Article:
And then, lo and behold, there was Jesus himself! (I have had a few times in my life when despair has this quickly turned into relief. Perhaps you have, and remember the rush of adrenaline that makes your heart race, and tears come to your eyes.) Their impulse is appropriate – they fall to their knees and put their hands on his feet, continuing their worship of the man who would save them from injustice, handicap, sickness and even untimely death. And Jesus repeats the direction: “Don’t be afraid.” And again I chuckle at dichotomy I feel between this simple directive is the resolution to all my life of doubt and worry! It does not make rational sense. His resolution: go back to the beginning, the origin, and you will see the reality, the true me.

God knows very well what drives the process of our transformation he is describing as “not being afraid.” There is first our realizing the errors of our assumptions and the inadequacy of our solutions. What is difficult is that we have to acknowledge our mistake before we know the fix. This is difficult. We have to let go of our ideas and out feelings. So we have to practice looking, because our normal attention is on the circumstances in the world and on the future. Our brains, and so our thoughts and feelings, are being hijacked by our worry for the way the world is, or what might happen soon, to us and our loved ones. Our anxiety is quite understandable. But being manipulated by that worry interferes with our joy. And this is what Jesus means when he says, “Don’t be afraid.”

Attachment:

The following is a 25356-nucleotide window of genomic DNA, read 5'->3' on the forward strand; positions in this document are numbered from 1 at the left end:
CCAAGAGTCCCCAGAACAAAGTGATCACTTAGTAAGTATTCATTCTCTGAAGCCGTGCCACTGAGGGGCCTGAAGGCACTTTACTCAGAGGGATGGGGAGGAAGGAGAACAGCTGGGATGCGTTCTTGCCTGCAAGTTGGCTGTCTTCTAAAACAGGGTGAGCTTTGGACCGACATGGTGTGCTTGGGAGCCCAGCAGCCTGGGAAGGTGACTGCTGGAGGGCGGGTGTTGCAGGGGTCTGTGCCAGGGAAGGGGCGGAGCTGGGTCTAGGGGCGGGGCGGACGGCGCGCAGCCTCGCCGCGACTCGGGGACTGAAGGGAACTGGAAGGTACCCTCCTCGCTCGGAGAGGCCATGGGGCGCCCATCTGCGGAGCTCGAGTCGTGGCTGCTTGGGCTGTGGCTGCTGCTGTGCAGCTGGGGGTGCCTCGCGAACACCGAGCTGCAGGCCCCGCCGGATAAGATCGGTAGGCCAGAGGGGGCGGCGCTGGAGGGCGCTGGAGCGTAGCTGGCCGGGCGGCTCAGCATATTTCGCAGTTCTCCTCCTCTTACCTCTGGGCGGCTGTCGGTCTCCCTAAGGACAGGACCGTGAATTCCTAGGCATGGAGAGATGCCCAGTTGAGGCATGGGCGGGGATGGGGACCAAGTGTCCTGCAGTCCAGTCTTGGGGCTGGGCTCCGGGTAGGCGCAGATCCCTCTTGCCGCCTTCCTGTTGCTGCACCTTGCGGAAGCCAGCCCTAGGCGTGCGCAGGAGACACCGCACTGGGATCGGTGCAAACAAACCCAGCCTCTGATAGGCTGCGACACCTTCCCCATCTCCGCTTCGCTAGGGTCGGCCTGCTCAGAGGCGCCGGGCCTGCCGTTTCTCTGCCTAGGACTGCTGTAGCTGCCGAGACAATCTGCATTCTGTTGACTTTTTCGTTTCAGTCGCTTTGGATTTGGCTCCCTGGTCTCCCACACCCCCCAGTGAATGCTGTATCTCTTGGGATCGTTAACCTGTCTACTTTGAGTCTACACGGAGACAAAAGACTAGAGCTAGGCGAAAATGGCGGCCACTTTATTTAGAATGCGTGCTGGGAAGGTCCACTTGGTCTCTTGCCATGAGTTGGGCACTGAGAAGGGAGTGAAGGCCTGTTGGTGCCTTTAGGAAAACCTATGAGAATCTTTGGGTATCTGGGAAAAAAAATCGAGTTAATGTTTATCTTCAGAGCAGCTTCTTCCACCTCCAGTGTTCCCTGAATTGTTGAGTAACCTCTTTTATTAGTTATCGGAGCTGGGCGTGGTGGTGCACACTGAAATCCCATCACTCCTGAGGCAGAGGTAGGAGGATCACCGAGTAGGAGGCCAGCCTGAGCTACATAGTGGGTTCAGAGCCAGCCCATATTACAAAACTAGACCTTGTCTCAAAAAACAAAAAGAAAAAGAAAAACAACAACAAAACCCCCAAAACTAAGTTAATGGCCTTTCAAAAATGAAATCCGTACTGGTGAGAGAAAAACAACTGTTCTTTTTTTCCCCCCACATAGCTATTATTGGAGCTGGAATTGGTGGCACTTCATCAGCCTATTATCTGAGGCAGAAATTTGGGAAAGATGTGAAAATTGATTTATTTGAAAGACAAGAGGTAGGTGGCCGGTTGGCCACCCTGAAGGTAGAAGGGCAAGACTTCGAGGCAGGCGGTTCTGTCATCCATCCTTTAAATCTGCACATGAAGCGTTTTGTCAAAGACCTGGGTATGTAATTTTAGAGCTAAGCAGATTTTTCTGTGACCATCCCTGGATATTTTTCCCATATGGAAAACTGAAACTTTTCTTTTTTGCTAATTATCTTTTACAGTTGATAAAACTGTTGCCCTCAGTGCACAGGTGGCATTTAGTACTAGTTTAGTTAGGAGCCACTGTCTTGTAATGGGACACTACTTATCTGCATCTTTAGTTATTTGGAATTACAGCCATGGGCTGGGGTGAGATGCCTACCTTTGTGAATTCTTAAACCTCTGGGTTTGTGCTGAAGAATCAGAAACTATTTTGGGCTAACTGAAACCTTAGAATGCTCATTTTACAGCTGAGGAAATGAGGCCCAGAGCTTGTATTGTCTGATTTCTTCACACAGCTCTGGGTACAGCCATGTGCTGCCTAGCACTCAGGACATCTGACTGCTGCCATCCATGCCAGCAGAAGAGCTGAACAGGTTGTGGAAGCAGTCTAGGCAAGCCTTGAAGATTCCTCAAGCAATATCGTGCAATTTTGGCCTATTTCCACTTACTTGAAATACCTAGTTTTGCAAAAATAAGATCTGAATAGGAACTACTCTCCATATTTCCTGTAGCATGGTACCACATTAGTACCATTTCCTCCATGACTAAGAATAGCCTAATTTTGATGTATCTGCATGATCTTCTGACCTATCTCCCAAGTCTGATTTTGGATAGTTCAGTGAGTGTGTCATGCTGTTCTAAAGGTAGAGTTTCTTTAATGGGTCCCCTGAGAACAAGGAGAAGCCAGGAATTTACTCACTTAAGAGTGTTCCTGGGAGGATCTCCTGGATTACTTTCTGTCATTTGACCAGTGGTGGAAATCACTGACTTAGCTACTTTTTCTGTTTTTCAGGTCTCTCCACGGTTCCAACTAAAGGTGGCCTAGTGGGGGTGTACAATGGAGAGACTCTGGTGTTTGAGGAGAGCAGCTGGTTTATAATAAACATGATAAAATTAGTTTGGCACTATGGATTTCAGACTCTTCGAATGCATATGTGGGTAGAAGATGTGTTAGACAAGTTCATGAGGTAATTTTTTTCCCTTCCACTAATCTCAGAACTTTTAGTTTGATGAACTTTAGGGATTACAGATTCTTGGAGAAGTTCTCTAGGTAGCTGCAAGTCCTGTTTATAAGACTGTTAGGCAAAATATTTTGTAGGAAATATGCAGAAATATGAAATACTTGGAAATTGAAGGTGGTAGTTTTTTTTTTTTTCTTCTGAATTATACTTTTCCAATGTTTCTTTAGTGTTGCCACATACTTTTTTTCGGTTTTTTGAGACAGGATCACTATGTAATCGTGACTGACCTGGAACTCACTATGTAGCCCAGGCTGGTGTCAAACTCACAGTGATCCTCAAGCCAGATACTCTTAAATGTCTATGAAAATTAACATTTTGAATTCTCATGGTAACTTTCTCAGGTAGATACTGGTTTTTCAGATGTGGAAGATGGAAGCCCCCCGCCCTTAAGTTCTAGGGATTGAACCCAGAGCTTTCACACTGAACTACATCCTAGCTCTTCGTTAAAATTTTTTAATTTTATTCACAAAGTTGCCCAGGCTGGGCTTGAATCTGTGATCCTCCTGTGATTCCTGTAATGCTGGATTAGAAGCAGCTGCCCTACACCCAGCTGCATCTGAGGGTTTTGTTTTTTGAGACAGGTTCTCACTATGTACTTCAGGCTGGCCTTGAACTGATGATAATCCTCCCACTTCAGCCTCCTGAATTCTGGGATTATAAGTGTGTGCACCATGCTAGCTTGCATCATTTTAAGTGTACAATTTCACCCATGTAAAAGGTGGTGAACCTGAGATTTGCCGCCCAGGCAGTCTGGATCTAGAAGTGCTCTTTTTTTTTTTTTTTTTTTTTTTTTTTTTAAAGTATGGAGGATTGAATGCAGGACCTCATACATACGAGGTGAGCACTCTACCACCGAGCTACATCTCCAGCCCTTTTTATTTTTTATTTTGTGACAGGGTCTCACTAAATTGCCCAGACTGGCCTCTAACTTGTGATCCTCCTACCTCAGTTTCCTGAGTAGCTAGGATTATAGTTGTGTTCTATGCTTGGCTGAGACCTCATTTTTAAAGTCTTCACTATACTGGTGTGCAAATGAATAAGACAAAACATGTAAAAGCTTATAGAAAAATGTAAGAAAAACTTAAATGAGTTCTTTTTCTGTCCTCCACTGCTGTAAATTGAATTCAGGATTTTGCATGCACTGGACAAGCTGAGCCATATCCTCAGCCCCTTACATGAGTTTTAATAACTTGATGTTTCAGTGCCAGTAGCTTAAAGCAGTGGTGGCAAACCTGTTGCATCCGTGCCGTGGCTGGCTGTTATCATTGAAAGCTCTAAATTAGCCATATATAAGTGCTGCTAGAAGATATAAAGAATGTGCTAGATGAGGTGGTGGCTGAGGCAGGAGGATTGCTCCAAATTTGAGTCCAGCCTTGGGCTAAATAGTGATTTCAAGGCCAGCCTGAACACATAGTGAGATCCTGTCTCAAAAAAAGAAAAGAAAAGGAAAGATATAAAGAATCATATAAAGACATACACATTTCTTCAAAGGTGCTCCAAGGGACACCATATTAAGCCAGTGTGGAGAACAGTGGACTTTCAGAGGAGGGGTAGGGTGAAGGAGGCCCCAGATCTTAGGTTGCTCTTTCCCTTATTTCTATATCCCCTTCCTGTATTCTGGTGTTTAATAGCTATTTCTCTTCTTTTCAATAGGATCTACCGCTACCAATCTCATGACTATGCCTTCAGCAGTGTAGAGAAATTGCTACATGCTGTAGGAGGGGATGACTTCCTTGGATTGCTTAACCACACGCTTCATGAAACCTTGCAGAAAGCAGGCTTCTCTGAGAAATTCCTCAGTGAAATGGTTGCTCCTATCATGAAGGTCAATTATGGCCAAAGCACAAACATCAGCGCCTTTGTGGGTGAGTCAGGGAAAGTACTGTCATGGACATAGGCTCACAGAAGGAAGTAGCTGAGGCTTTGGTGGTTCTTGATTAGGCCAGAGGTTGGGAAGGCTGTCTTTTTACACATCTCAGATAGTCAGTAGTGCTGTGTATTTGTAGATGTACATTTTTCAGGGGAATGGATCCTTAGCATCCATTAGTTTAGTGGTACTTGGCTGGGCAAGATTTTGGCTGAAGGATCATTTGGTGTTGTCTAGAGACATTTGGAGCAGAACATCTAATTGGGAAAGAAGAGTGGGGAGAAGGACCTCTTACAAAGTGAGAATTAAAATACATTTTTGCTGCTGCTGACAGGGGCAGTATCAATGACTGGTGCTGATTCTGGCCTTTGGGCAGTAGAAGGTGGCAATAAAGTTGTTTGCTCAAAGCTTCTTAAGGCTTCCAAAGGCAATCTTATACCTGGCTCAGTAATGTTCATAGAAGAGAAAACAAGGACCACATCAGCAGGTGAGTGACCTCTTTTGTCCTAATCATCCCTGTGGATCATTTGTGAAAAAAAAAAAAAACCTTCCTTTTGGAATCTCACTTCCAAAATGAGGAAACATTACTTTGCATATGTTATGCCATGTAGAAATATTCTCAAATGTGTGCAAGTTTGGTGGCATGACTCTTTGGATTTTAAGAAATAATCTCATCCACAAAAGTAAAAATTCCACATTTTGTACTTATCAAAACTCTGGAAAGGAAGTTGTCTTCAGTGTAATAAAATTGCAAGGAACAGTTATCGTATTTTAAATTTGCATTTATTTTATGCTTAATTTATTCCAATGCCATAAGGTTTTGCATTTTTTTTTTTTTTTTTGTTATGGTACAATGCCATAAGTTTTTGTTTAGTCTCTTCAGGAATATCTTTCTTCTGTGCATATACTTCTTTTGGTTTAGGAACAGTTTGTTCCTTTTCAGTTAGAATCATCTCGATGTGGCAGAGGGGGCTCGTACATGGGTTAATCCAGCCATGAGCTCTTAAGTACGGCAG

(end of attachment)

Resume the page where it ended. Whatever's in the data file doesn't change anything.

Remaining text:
We are told why fixing our attention only on what is outside and around our spirits causes this way of being. It blocks our experience of the presence of the Lord. In the terms of New Church theology, whenever we are being merely natural or external, we will be afraid. We will be afraid for our personal safety, the well being of our loved ones, the survival of our society, and the future of the planet. Whenever we are merely materialistic and worldly, we will look for solutions to the problems we experience are the causes of our fears. But, God knows, those circumstances are not the cause of our fears. Rather, it is our way of being, our spiritual state, that allows the fear to rise in our minds, taking over, and grabbing our attention. This is why the Lord keeps telling us “Do not be afraid.”

God knows the desperate straits we are in. He knows the world is going to hell in a hand basket. He knows the threats that face us individually and collectively. And, as many people inspired by God have pointed out: the solutions are found only by rising above the conditions that caused the problems. So, too, rising above the fear, letting go of our assumptions, allows the divinely ordained process of transformation to proceed. Only then do we overcome the fear that stops us from loving ourselves and others unconditionally, from owning our way of being, from rising above the circumstances of our life, from seeing into the future of joy and peace that is the destiny of every single human on the planet.

The task before us does not require superhuman effort. There is the simple, yet difficult, individual practice of mindful observation of our thoughts and feelings. And then there is the necessary support we give each other in a community committed to unconditional love, an acceptance of each other, a mutual reach for a relationship with each other and with God. Let us all the time, look into each other’s eyes, and hold each other’s hearts, and intentionally, knowingly, offer the encouraging directive: “Be not afraid.”